When I called to interview Scott Turow in March about his new book Innocent, he told me he was sitting down doing legal research because he had a problem in a case.
A bit later, we found ourselves engaged in an interesting side topic about modernist literature. It was very interesting to both of us, however irrelevant to my assigned profile on the man, the lawyer, and the new book.
I’m working on getting our full interview text ready to post, but until then, here is a sneak peak–Turow on modernism, the “bullet-headed” and hugging oneself after the end of a novel comes clear.
Interview by Christine Thomas, March 2010

C.T.:  Like Dickens your books have multilayered characters, but are still focused on telling a good story. Why is that so important?

Turow:  A lot of this comes from my strong reaction against the modernism with which I came of age as an undergraduate English major and graduate student at Stanford. The modernists, whose work in many ways captivated me, whether we’re talking about Joyce or Ezra Pound or Virginia Woolf or many others, really saw art as if it were a machine which would be constantly improved and lead society forward. There was obviously something to that point of view. A play like Angels in America really did break boundaries and sort of put the understanding of gay life in a vastly broader cultural context.
But generally speaking, the idea that works would never be understood by the bullet-headed, as Pound once said, seems inimical to what I think literature should do. Take one person’s experience and make it universal—I thought that’s what art was about, so the idea of writing off the bullet-headed struck me, as the years went on, as absurd.
I was reinventing the wheel for myself. I eventually thought, especially as I started trying cases, the stories in the courtroom engross everyone—especially when the star witness is on the stand talking about something that the community judges to be evil. So I was drawn to it; but the reality is crime stirs something really deep in me. I had decided that I would light out for the territories and leave academic life and go to law school when I watched one of my friends try a rum-dum case in Washington state. I had a friend who was a criminal defense attorney and he told me he got sick every morning before he tried a case and even that sounded great to me.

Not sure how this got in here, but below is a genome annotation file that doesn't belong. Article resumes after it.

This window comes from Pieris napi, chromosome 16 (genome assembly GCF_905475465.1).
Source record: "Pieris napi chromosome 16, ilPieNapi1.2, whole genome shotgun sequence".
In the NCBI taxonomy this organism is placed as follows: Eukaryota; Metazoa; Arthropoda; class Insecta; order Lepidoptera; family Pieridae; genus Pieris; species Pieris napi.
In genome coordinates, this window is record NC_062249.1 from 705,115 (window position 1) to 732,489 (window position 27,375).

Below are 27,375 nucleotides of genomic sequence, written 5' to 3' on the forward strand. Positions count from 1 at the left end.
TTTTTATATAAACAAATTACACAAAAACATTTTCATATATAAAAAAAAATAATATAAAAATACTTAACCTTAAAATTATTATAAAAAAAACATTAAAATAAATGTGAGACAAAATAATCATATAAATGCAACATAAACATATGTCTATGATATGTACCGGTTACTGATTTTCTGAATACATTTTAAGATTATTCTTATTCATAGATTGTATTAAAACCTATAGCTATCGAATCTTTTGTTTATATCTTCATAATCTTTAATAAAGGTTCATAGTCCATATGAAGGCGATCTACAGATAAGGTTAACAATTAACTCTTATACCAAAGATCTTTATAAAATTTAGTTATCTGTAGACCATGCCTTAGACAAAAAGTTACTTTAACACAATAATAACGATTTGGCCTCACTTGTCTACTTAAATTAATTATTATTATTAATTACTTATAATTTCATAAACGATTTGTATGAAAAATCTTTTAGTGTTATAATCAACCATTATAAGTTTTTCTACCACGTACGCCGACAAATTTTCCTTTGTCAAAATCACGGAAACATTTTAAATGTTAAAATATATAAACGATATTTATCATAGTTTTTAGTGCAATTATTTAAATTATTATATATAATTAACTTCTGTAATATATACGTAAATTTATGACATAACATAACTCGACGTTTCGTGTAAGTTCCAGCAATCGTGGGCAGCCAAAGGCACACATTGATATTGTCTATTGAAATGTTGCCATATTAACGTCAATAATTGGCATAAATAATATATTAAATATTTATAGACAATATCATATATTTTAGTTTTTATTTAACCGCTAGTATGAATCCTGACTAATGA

I was deeply drawn to that life. It was a matter really of discovering my subject, and my inclination as a writer has always been toward plot and surprise. I like that. But I didn’t believe in the modernist novel and I didn’t believe in the realist novel that was written by the likes of Saul Bellow—and I’m talking about writers I really admire and whose work is significant—but there were flaws in them that I saw.
I just didn’t think that was right. People don’t want to read about the humdrum and ordinary—they live the humdrum and the ordinary. Basically the conflict is between when you write about the quotidian reality and the humdrum and everyday, you’re writing about stasis, and I wanted to write about change. And change takes place only when the assumptions we have about our lives are altered, and usually they’re altered by events. [For example] You wake up one morning and your wife is dead on the bed beside you. I thought that’s where a lot of the potential of literature was.
I love surprise. I have a great deal of fun putting these novels together. When I figured out the end of Innocent, I wanted to run around the house hugging myself. I love it as a reader because life really does surprise us. When a novel mimics that process it really invites us to expand our comprehension of the world, even if it’s the imagined world.
To be continued…
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